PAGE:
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I am not a computer scientist, but would like to understand hashes such as SHA-256 more. Am I right in believing that a hash is simply a statement that a file produced a specific output (the hash), and that it does not contain the original file’s data in any way? Therefore, if someone had the hash of a file, the only way that they could recreate the original file, even with all the computing power in the world, would be to recreate files themselves randomly until they had one with the same hash?

Or more simply:

A hash is a unique serial number for a unique computer file. The serial number contains nothing about the file. The only way to know anything about the file is to recreate it independently through trial and error, where the hash offers nothing but confirmation that the created file matches the original.

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    The wiki on the topic should cover your questions: en.wikipedia.org/wiki/Cryptographic_hash_function – schroeder Jul 22 '18 at 18:47
  • For the most commonly used hash functions, at least, e.g. MD5, SHA-1 and SHA-2 (SHA-256, SHA-512, etc.), you are essentially correct. Obviously, one cannot answer your question with a short yes/no answer for all hash functions in general, because you could construct any hash function that either does or doesn’t do what you describe. – caw Jul 23 '18 at 22:11
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May contain, or may not. For example, taking the first letter of a message as a hash is possible. It may be a good hash algorithm for a particular purpose, but definitely it is not a good cryptographic hash.

So I will suppose that your question is about the cryptographic hash.

Ideal cryptographic hash algorithm have (beside other) these properties:

  • It is infeasible to generate a message from its hash value except by trying all possible messages.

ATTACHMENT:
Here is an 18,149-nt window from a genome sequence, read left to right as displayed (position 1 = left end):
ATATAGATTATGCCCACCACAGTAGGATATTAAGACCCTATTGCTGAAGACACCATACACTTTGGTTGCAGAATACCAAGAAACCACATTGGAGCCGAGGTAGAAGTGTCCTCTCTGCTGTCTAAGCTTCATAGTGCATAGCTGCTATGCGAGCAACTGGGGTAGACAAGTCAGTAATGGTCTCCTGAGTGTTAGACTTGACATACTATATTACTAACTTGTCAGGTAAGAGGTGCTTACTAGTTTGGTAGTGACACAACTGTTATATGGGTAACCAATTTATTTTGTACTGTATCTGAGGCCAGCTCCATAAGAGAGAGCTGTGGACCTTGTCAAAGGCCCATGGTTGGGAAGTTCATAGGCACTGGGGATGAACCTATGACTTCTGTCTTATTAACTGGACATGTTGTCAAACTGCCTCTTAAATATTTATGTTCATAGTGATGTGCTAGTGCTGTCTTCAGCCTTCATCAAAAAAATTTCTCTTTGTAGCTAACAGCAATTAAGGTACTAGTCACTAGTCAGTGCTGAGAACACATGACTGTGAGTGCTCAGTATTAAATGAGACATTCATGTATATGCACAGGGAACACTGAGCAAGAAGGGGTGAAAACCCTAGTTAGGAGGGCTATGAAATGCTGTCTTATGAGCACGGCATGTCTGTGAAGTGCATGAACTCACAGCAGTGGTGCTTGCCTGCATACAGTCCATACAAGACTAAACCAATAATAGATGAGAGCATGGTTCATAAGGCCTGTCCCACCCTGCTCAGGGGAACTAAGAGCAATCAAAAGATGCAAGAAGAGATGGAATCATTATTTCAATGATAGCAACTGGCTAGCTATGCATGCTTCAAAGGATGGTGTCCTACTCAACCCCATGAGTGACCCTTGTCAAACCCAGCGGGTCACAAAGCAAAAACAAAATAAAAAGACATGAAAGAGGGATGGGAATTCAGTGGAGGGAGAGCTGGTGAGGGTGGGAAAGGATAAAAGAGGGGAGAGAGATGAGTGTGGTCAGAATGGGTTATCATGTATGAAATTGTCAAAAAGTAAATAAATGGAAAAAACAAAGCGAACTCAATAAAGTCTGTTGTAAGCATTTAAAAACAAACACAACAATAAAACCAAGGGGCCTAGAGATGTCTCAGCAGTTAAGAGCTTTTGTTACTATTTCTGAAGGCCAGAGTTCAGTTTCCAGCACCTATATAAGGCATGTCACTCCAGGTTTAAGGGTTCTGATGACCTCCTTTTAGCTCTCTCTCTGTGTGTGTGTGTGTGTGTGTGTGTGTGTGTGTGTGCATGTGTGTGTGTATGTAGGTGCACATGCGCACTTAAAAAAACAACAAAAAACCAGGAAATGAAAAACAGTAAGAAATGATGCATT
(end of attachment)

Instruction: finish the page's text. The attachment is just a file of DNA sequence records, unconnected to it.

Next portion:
• A small change to a message should change the hash value so extensively that the new hash value appears uncorrelated with the old hash value.
  • It is infeasible to find two different messages with the same hash value.

(In real world, replace the word "infeasible" with "highly improbably".)

So, just the first of these properties shows that you are almost correct in your statement

The only way to know anything about the file is to recreate it independently through trial and error, where the hash offers nothing but confirmation that the created file matches the original.

as there are some issues with it:

  • The set of all messages is infinite, so there is no possibility to perform an exhaustive search.

  • In the context of the blind searching the hash don't offer confirmation that the created file matches the original as there are inherently many and many collisions (same hashes for different messages).

  • It is highly improbable that you find even 1 file (message) with the given hash, so the "trial and error" method will give you nothing but errors.

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A hash is a mapping from arbitrary-length input to a fixed length output. A common misconception is that hash functions should not have collisions (instances where two inputs get the same hash). This is wrong. There must be an infinite number of collisions by the pigeonhole principle, since the mapping goes from an infinitely large input to a fixed-length output. However, a good hash function should make it very hard to find collisions.

A bad hash could be constructed by having a single value map to 0 and any other value map to 1. From this, it would be trivial to determine that a hash of 0 means the file's original data was a. Here's an implementation: